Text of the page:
The Papers of Joseph Henry


33. "RECORD OF EXPERIMENTS"

Facsimile of Henry's "Record of Experiments" entry of March 27, 1847, Henry Papers, Smithsonian Archives.
Davy suggests that the greatest intensity of heat possible may be produced by the combination of the effect of the voltaic arc and the jet of the compound blow pipe[1]— This would merely produce a greater quantity of heat without increasing the intensity.
Dr Ure says the light of a flame may be increased while its heat is diminished.[2]
I was very much struck last night in going to bed to observe the candle in my hand surrounded with a series of perfectly distinct coloured circles—the perfect representation of Newtons rings.[3] My eyes were slightly inflamed and particularly the one with which the coulered rings were most distinctly seen. The inner &[A] more distinctly exhibited ring was about 4 inches in diameter the candle being about 15 inches from the eye. The order of colour was yellow Red blue Yellow Red Blue &c. The diameter of the rings increased as the candle was removed from the eye. The plane of the rings was perpendicular to the line joining the eye and the candle and continued to be so when the candle was moved. I have often seen colours around the candle when I have got up from bed in the night before washing my eyes but never so distinctly have the rings been exhibited as on the present occasion.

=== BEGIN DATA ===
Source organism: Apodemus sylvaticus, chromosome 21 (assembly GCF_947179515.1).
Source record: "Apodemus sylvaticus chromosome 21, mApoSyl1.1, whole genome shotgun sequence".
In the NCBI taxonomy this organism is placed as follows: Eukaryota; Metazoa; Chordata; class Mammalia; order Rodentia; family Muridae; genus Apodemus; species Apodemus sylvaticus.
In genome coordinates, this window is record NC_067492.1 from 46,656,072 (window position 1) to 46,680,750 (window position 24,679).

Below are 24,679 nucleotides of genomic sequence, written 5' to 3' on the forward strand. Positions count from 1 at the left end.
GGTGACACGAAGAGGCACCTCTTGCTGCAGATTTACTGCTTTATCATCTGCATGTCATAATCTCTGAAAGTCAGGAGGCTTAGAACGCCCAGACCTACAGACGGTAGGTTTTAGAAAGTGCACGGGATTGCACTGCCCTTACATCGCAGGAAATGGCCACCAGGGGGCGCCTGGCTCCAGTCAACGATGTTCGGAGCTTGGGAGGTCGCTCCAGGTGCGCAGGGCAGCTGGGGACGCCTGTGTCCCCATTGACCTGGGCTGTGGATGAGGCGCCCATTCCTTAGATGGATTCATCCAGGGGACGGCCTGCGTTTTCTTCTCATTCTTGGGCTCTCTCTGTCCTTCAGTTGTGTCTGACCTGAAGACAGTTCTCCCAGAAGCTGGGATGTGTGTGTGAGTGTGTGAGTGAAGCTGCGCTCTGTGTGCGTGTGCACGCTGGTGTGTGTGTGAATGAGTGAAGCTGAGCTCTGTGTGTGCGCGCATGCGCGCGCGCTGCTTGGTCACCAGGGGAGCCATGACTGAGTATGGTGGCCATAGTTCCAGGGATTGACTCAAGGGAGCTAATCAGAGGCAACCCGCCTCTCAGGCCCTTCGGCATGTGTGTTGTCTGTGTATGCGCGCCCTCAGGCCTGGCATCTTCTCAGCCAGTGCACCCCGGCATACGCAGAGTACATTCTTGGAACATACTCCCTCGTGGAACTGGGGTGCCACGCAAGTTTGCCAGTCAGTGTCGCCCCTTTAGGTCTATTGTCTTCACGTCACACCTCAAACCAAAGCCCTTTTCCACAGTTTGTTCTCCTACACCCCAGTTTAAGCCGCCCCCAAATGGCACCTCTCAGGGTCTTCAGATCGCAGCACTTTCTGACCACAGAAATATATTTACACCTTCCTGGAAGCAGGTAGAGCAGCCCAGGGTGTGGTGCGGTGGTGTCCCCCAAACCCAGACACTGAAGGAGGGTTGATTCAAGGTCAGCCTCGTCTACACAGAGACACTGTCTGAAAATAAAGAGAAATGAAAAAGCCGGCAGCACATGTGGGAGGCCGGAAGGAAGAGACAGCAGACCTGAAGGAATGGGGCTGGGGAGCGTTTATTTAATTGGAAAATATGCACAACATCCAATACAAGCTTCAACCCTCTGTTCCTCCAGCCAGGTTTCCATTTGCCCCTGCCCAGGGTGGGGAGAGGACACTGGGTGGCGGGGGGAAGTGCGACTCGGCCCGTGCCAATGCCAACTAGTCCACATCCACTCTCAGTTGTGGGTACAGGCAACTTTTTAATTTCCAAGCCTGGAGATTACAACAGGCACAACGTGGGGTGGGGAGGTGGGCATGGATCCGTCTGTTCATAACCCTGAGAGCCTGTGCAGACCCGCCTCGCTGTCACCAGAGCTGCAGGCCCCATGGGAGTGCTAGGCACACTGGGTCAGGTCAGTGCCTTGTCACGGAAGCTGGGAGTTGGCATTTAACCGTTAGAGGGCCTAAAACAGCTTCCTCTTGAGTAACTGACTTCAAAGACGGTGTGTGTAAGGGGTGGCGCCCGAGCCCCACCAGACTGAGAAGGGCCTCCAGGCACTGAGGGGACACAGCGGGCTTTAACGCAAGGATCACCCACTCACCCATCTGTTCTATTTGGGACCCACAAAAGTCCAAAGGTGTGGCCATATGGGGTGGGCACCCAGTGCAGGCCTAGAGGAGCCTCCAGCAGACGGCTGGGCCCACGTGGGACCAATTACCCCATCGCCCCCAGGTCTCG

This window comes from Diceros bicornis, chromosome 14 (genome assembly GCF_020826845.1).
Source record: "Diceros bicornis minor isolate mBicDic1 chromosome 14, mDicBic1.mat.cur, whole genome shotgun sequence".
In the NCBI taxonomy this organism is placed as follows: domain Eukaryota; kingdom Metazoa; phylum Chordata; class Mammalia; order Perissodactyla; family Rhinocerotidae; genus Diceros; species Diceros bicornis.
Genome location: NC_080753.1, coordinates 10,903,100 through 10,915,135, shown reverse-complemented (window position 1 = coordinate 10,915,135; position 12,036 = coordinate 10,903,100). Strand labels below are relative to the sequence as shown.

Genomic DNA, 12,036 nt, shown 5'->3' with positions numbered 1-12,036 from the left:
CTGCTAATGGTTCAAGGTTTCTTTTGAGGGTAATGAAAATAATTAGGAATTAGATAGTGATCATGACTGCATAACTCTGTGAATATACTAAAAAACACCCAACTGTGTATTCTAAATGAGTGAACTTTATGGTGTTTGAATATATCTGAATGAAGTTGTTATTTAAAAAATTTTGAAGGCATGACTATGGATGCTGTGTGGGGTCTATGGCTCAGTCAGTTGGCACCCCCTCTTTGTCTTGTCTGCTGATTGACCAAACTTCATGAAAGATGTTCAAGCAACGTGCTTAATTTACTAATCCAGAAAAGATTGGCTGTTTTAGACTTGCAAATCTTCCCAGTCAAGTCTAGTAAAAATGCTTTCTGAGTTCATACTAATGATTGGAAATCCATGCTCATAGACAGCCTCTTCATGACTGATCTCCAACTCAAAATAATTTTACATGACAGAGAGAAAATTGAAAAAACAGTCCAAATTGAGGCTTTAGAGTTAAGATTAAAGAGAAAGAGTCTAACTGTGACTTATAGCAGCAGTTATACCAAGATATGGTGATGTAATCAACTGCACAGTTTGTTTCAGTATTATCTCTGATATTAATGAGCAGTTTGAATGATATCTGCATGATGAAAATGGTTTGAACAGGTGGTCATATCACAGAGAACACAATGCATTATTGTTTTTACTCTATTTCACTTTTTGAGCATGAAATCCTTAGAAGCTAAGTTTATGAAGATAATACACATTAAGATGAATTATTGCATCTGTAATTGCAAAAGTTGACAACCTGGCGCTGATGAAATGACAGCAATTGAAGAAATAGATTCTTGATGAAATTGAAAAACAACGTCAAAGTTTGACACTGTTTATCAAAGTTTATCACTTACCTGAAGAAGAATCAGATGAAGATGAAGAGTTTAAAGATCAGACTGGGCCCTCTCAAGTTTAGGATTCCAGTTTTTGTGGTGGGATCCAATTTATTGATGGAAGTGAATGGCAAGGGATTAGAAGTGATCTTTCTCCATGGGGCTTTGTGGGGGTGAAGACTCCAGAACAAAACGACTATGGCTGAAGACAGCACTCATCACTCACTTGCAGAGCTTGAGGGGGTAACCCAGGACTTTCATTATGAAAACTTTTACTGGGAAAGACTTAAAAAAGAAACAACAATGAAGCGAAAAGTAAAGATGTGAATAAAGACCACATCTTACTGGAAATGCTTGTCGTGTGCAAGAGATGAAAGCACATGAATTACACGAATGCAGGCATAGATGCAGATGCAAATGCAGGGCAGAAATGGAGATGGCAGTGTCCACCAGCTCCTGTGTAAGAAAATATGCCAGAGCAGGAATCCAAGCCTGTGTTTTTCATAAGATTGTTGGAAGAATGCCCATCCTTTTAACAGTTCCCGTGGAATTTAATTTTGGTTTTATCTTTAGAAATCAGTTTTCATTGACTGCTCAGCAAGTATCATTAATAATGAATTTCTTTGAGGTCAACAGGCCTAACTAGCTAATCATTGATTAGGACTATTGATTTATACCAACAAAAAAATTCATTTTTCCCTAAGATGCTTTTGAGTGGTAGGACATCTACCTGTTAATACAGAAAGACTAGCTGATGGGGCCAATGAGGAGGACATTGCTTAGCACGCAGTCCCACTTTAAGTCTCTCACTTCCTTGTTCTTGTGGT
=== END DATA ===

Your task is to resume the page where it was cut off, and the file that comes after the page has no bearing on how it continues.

The effect is probably due to a film of mucus spread over the surface of the eye and may perhaps be imitated by dipping the finger into a Solution of sugar and applying this to the eye.
The order of succession is that of the transmitted light of Newtons rin[g]s.
Henry Papers, Smithsonian Archives.
    [1] Humphry Davy, "Some Researches on Flame," Phil. Trans., 1817, p. 74.
    [2] Andrew Ure (1778–1857) was a consulting chemist in London. DNB. We have not identified the source.
    [3] A reference to Sir Isaac Newton's discovery that various spectra in the form of circular rings are produced when light is either reflected from or transmitted through a thin film of varying thickness.
The order of the colors from reflected light differs from that due to transmitted light. David Brewster, A Treatise on Optics (London, 1831), pp. 102–103. See also Henry Papers, 3:390; 6:60.
    [A] Altered from or